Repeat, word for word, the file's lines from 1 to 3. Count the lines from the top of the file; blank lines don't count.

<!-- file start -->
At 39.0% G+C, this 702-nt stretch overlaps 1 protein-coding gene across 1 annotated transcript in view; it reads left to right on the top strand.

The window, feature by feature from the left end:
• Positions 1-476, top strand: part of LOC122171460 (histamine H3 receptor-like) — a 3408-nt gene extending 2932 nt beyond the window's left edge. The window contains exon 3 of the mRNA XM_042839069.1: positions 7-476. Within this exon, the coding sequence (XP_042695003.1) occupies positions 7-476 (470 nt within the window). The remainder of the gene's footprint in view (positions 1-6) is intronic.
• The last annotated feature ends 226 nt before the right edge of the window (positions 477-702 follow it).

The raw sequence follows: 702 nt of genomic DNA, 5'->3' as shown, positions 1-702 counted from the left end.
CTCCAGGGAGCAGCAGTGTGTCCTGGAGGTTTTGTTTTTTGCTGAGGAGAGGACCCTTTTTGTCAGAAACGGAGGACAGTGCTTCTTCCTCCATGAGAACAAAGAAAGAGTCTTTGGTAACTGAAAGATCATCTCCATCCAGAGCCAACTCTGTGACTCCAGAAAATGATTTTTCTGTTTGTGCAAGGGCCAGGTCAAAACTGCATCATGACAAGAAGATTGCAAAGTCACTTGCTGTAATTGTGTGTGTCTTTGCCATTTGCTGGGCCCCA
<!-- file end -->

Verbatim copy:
At 39.0% G+C, this 702-nt stretch overlaps 1 protein-coding gene across 1 annotated transcript in view; it reads left to right on the top strand.

The window, feature by feature from the left end:
• Positions 1-476, top strand: part of LOC122171460 (histamine H3 receptor-like) — a 3408-nt gene extending 2932 nt beyond the window's left edge. The window contains exon 3 of the mRNA XM_042839069.1: positions 7-476. Within this exon, the coding sequence (XP_042695003.1) occupies positions 7-476 (470 nt within the window). The remainder of the gene's footprint in view (positions 1-6) is intronic.